“I built the first webserver in 2000 on a refurbished computer with Linux and Apache. I think the project hardware and software cost about $58,” said Andy Muncey, the county’s IT director.
Today the county spends about $14,500 a year for email/web hosting services, but Muncey and the IT department still manages all the content and updates. And while the site may not have the most eye-catching design, it serves its purpose well. Based on The Smoky Mountain News’ analysis, Macon scored high ratings when it came to online services and transparency.
Its simple and straightforward design makes it fairly easy for residents to contact their elected officials, pay their taxes and navigate county procedures like building permits or rezoning requests.
Muncey said content provided by departments and requests from the public helped grow the website into what it is today, and he’s pleased that the site can help save residents a trip to the courthouse.
“I most often wondered how much gas and time it saved as we saw the foot traffic and phone calls diminish,” he said.
The current Macon County Board of Commissioners and County Manager Derek Roland have prided themselves on being as transparent to the public as they can — and the website is an example of that goal.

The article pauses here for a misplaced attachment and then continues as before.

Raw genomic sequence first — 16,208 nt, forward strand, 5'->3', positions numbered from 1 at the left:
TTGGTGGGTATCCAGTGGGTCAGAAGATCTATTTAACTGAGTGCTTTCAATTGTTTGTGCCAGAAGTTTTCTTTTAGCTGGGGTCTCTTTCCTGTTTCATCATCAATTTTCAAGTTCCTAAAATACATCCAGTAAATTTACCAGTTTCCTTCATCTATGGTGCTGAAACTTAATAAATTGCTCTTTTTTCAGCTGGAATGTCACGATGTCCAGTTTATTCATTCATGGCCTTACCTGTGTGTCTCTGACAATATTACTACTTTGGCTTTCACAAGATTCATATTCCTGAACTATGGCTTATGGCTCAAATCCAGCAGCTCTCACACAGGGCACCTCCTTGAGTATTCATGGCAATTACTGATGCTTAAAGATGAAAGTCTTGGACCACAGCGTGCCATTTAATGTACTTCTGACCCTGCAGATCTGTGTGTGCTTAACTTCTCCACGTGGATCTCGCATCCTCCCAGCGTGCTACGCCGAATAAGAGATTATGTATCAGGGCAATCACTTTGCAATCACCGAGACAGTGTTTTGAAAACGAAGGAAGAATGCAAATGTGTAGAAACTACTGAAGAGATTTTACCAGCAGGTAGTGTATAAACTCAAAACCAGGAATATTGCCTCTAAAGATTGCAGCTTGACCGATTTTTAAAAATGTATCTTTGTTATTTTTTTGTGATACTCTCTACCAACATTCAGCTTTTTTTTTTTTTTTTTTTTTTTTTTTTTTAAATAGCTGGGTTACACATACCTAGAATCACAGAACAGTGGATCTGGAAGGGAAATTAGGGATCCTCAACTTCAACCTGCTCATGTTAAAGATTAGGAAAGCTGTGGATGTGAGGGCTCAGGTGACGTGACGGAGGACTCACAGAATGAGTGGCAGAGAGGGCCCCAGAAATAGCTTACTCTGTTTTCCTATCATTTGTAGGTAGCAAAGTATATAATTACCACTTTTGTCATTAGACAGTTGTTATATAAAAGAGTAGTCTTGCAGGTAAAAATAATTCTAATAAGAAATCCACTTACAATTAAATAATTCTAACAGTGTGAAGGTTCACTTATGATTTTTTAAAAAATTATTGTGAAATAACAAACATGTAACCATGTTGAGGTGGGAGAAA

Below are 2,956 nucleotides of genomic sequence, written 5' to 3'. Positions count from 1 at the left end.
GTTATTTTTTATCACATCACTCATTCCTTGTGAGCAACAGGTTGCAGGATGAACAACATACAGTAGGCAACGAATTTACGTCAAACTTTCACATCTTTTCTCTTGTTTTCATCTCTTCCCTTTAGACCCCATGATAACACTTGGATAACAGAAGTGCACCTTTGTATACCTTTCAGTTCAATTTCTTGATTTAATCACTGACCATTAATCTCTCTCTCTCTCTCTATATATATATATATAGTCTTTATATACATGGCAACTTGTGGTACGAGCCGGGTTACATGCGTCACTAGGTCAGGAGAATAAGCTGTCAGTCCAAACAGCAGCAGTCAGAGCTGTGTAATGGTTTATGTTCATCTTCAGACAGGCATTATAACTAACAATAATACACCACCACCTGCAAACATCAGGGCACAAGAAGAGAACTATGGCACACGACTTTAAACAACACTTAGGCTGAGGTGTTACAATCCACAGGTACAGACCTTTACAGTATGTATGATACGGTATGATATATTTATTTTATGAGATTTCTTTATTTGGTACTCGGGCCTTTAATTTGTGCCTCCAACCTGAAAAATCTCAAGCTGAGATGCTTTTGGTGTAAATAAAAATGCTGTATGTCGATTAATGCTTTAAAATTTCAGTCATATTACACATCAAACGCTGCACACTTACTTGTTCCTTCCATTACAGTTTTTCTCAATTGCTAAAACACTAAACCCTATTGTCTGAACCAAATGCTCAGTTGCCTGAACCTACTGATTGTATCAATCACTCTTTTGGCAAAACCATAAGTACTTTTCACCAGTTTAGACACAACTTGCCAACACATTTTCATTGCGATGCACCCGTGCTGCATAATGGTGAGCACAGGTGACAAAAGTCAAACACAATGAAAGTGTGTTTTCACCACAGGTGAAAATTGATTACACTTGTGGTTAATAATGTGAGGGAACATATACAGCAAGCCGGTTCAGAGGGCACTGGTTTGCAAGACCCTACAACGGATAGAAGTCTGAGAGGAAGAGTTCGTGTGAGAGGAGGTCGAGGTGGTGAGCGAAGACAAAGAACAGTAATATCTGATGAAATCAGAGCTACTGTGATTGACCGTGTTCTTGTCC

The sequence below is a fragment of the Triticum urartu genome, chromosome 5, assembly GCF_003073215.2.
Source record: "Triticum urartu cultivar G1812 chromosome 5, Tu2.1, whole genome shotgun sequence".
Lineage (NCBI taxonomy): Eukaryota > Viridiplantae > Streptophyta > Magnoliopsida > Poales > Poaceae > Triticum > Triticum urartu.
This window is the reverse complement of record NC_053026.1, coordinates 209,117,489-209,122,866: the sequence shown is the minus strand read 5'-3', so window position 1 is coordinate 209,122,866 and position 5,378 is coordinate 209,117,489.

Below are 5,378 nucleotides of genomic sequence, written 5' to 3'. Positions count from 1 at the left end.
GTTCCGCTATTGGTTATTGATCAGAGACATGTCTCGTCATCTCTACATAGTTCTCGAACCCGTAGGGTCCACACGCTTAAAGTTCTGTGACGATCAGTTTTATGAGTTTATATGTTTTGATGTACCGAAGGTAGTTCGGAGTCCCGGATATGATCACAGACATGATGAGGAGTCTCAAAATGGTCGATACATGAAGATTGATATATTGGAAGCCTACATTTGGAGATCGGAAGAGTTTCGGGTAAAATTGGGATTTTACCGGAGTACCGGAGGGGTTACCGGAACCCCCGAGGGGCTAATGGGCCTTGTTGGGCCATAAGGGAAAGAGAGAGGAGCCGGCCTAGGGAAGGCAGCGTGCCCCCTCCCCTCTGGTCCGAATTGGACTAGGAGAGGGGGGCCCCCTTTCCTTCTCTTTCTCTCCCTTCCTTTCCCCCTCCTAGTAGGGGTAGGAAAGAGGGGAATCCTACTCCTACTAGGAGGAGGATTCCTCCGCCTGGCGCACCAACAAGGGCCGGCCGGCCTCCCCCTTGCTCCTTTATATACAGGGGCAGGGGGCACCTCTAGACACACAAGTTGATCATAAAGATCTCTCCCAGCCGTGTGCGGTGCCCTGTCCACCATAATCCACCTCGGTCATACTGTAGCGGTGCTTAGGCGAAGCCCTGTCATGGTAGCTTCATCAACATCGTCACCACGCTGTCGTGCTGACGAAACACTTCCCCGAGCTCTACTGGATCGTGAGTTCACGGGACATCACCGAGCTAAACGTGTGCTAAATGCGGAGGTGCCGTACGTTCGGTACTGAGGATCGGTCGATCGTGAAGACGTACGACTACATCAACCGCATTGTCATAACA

The public can view the line-by-line budget for 2016-17 or read about the highlights in Roland’s detailed budget presentation to commissioners. While some county administrations are slow to post the minutes and supporting documents from their monthly meetings, Macon County consistently posts its minutes and documents in a timely manner.
Commissioners took it a step farther in March by installing new software and cameras in the commissioners’ boardroom that will allow the county to live stream meetings online. The meeting videos are also archived on the county website so residents can view them anytime. The software cost $550 and the annual service cost is $1,188. The two new cameras installed cost about $560 each.
Tony Angel Media did the last major upgrade to Macon’s website in 2010 to the tune of $7,200. Even last year, Muncey said the IT department used a service called Siteimprove to find and fix broken links, typos, coding and other issues.
Maintaining a website is a lot of work that requires constant updates.
“It takes years to build and a year to become obsolete,” Muncey said. “But we had features on our website in 2004 that major metropolitan areas have only recently developed.”
2016-17 Budget: $47.7 million
Annual website expense: $14,500 (email/web)
Initial website expense: $58
Year launched: 2000
Avg. visits/month: 22,816
Avg. unique visitors/month: 11,707